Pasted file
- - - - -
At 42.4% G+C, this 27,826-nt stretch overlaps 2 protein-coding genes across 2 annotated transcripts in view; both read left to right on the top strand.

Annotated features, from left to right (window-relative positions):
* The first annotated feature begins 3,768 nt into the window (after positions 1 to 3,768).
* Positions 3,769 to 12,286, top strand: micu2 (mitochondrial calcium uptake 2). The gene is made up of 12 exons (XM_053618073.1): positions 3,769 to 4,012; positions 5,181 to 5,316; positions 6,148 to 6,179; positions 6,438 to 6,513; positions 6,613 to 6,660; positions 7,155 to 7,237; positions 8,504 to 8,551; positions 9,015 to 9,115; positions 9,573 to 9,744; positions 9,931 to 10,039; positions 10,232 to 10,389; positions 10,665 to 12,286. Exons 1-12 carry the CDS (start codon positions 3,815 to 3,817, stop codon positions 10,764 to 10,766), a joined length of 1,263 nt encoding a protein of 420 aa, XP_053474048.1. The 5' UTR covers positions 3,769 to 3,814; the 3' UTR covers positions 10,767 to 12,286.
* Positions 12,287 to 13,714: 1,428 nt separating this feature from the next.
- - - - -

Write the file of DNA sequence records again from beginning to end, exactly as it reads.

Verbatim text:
At 42.4% G+C, this 27,826-nt stretch overlaps 2 protein-coding genes across 2 annotated transcripts in view; both read left to right on the top strand.

Annotated features, from left to right (window-relative positions):
* The first annotated feature begins 3,768 nt into the window (after positions 1 to 3,768).
* Positions 3,769 to 12,286, top strand: micu2 (mitochondrial calcium uptake 2). The gene is made up of 12 exons (XM_053618073.1): positions 3,769 to 4,012; positions 5,181 to 5,316; positions 6,148 to 6,179; positions 6,438 to 6,513; positions 6,613 to 6,660; positions 7,155 to 7,237; positions 8,504 to 8,551; positions 9,015 to 9,115; positions 9,573 to 9,744; positions 9,931 to 10,039; positions 10,232 to 10,389; positions 10,665 to 12,286. Exons 1-12 carry the CDS (start codon positions 3,815 to 3,817, stop codon positions 10,764 to 10,766), a joined length of 1,263 nt encoding a protein of 420 aa, XP_053474048.1. The 5' UTR covers positions 3,769 to 3,814; the 3' UTR covers positions 10,767 to 12,286.
* Positions 12,287 to 13,714: 1,428 nt separating this feature from the next.